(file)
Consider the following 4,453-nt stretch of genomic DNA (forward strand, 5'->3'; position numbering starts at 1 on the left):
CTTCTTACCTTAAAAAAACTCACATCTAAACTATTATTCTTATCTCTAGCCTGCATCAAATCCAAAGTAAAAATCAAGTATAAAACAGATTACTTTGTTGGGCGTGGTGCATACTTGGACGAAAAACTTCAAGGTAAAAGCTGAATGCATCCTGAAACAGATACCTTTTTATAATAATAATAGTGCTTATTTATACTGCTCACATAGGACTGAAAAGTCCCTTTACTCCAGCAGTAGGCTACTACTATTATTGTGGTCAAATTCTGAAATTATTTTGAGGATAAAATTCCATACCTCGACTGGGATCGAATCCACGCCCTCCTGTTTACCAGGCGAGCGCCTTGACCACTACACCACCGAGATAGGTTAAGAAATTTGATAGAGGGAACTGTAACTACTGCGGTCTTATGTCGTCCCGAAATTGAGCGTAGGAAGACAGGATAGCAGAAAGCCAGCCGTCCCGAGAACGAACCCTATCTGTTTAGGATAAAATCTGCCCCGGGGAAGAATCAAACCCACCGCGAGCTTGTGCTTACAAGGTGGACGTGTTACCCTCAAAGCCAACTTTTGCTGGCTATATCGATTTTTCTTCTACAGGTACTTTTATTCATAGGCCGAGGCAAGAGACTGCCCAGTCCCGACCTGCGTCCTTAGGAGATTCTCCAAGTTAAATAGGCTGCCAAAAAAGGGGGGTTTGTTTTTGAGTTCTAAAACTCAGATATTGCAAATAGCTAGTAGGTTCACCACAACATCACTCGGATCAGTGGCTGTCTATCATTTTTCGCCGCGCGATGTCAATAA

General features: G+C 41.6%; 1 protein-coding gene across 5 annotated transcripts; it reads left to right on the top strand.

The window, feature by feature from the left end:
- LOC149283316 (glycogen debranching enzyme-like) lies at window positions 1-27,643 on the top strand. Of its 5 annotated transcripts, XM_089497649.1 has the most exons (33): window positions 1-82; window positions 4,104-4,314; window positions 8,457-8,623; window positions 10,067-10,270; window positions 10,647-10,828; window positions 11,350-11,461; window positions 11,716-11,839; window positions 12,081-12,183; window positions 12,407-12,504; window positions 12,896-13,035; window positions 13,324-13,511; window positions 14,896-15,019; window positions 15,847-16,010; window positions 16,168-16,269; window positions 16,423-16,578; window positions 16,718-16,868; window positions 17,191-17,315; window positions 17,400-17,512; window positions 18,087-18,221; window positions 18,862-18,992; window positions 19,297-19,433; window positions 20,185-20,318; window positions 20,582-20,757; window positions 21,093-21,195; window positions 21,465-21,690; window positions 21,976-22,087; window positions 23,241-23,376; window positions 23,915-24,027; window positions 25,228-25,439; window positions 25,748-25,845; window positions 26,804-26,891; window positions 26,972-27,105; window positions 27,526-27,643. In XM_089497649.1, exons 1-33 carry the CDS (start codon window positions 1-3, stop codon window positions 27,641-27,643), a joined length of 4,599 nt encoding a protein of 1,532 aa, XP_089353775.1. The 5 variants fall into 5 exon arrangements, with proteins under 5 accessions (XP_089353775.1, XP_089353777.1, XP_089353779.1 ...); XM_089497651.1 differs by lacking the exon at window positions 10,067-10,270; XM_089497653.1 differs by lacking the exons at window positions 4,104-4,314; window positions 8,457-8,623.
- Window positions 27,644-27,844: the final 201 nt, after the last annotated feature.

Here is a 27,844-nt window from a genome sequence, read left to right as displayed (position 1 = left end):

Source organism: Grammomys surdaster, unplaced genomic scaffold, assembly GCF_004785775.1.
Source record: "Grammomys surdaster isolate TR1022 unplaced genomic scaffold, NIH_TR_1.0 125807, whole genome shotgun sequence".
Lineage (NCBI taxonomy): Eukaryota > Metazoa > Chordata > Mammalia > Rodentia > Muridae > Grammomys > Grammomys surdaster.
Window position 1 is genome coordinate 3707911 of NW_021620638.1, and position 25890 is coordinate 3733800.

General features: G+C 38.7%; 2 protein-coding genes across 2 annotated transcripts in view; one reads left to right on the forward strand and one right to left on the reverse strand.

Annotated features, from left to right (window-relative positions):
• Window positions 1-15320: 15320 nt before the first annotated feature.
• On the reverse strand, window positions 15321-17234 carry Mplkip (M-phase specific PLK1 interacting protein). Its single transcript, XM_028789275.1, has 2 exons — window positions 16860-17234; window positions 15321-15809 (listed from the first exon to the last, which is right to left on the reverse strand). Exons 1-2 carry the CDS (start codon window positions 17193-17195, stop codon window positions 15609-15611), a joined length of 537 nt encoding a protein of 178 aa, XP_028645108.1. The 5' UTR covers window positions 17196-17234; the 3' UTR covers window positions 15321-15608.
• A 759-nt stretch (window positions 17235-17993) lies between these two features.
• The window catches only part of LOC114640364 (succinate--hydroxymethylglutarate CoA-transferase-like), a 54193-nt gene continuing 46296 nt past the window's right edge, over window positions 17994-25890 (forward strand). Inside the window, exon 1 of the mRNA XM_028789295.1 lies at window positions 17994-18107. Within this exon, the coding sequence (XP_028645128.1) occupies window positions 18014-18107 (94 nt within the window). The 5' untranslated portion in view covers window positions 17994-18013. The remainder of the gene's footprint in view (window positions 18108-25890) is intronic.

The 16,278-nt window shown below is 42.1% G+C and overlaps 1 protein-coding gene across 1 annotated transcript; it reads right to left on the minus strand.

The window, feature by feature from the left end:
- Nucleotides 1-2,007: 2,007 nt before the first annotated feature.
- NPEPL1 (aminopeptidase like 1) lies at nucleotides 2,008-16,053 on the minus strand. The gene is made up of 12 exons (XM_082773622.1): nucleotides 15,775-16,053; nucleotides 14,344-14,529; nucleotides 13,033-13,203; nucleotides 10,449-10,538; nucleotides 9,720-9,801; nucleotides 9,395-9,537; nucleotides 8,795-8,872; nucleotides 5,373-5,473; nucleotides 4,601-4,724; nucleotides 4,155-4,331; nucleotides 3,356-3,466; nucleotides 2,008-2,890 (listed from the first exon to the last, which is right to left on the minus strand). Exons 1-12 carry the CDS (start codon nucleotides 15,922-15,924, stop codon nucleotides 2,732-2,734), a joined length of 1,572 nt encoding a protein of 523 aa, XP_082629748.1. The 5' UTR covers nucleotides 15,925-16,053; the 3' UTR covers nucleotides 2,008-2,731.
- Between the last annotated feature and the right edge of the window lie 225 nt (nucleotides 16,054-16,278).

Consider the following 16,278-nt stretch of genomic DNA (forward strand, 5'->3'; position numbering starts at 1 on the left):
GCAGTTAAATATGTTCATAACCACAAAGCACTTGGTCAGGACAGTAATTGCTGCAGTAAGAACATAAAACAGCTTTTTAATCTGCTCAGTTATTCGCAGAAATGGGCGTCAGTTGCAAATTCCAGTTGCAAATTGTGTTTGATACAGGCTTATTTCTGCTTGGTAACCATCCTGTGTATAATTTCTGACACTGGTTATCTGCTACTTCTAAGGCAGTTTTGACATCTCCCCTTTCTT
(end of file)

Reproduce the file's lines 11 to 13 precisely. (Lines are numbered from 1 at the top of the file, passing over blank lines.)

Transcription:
Window position 1 is genome coordinate 3707911 of NW_021620638.1, and position 25890 is coordinate 3733800.

General features: G+C 38.7%; 2 protein-coding genes across 2 annotated transcripts in view; one reads left to right on the forward strand and one right to left on the reverse strand.

Annotated features, from left to right (window-relative positions):